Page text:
The laws of electricity are that increasing the power output from 12v to 120v (a factor of 10x increase) causes a 10x increase in the input amps (current) as well. That means a high wattage appliance like an AC unit or hair dryer that draws a lot of amps will pull a huge amperage from the batteries.
For example, a 1500 watt appliance uses 12.5 amps @ 120v, so it will draw a minimum of 125 amps from the batteries when inverting from 12v to 120v. There is also a power loss of around 10% when inverting. A rule of thumb is that the inverter will draw about 10% more battery amps than actually needed by the power conversion.
This is called the efficiency of the inverter and 90%-95% is typical.
Since a typical RV battery can supply only 50-70 amps for a mere hour, you can see that batteries quickly become the bottleneck if you try to do too much. The cost, weight, and space needed for a large battery bank are prohibitive for most RVers. For practical purposes, you will want to limit what things you expect to power.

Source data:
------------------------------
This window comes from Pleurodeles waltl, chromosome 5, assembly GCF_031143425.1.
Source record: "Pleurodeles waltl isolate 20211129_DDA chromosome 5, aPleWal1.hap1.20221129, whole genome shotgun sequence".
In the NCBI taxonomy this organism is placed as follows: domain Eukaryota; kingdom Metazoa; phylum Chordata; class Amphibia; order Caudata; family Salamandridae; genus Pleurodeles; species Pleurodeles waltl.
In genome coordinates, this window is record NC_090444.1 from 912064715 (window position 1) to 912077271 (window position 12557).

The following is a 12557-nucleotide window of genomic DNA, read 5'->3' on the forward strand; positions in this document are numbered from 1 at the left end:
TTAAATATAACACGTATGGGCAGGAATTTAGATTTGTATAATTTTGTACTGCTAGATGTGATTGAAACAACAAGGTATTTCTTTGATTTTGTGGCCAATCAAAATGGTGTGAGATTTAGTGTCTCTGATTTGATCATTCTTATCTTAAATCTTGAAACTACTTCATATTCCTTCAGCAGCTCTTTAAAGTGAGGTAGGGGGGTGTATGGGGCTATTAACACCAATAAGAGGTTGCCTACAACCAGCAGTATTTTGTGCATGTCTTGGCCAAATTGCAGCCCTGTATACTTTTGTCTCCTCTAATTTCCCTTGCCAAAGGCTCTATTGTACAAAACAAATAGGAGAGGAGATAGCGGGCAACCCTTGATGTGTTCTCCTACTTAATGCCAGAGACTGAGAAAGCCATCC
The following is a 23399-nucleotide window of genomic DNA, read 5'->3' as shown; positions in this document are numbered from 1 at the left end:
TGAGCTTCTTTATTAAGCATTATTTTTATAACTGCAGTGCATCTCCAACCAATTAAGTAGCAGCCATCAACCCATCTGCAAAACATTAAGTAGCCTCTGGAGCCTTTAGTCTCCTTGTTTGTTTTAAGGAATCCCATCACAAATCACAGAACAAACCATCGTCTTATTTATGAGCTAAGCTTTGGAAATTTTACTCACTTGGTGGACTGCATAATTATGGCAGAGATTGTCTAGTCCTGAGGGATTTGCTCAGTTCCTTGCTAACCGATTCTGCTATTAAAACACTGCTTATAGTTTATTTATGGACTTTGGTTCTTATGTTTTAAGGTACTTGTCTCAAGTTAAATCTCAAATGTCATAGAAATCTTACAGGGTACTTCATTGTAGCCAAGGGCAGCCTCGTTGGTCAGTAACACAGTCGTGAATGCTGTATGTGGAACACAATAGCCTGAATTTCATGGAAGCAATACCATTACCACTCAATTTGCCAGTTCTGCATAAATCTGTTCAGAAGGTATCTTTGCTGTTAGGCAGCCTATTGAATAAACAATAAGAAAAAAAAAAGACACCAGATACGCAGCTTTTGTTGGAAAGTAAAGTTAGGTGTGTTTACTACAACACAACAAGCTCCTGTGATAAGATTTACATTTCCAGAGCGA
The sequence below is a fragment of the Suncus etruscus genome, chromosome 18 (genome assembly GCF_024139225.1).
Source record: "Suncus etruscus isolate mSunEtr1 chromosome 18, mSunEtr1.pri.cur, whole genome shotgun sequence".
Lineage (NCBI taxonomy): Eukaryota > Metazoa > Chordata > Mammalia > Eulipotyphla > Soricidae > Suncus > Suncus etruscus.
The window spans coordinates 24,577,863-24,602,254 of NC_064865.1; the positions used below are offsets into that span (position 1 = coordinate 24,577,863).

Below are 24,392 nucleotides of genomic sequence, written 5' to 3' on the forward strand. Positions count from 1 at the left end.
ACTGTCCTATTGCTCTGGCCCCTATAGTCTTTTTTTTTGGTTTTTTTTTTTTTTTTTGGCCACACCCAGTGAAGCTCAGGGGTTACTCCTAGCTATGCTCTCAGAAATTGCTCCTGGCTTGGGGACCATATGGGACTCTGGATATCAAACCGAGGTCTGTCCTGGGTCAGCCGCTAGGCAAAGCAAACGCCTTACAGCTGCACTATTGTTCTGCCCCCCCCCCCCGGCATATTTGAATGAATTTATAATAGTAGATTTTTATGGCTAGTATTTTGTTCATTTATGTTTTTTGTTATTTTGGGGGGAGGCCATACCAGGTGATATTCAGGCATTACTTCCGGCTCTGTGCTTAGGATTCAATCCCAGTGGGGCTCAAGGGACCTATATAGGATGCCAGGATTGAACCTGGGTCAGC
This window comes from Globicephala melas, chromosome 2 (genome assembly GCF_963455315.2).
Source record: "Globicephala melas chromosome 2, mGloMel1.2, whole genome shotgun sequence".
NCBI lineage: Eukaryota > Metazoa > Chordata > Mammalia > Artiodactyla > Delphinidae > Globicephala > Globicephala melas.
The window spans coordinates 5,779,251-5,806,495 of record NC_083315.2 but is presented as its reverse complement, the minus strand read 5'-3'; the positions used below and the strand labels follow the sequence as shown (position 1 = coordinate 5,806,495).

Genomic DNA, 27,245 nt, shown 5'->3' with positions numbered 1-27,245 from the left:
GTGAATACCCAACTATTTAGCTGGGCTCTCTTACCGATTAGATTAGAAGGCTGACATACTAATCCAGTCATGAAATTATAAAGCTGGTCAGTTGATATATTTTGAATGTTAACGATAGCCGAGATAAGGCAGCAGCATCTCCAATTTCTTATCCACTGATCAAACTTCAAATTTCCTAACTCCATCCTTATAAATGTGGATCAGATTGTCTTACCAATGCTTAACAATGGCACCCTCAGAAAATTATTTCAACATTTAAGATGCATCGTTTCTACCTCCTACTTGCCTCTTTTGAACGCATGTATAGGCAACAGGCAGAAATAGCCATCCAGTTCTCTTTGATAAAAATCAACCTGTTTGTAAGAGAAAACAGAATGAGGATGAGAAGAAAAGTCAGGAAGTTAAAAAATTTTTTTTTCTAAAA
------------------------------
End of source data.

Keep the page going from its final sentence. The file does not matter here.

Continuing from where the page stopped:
Getting An Inverter? Plan Ahead!
There is a lot of planning and decision-making to do before you can start buying gear. One of the biggest up-front efforts is determining what you expect to power via the inverter and estimating just how much inverter capacity you will need to do that.
Another key decision is how you will wire the inverter into the present system and whether it will be an add-on or a replacement for the existing converter/charger.
These decisions have a significant impact on the cost and effort for the upgrade. You may well decide to live with less than your ideal solution. Let’s take a deeper look at them.
What to Power?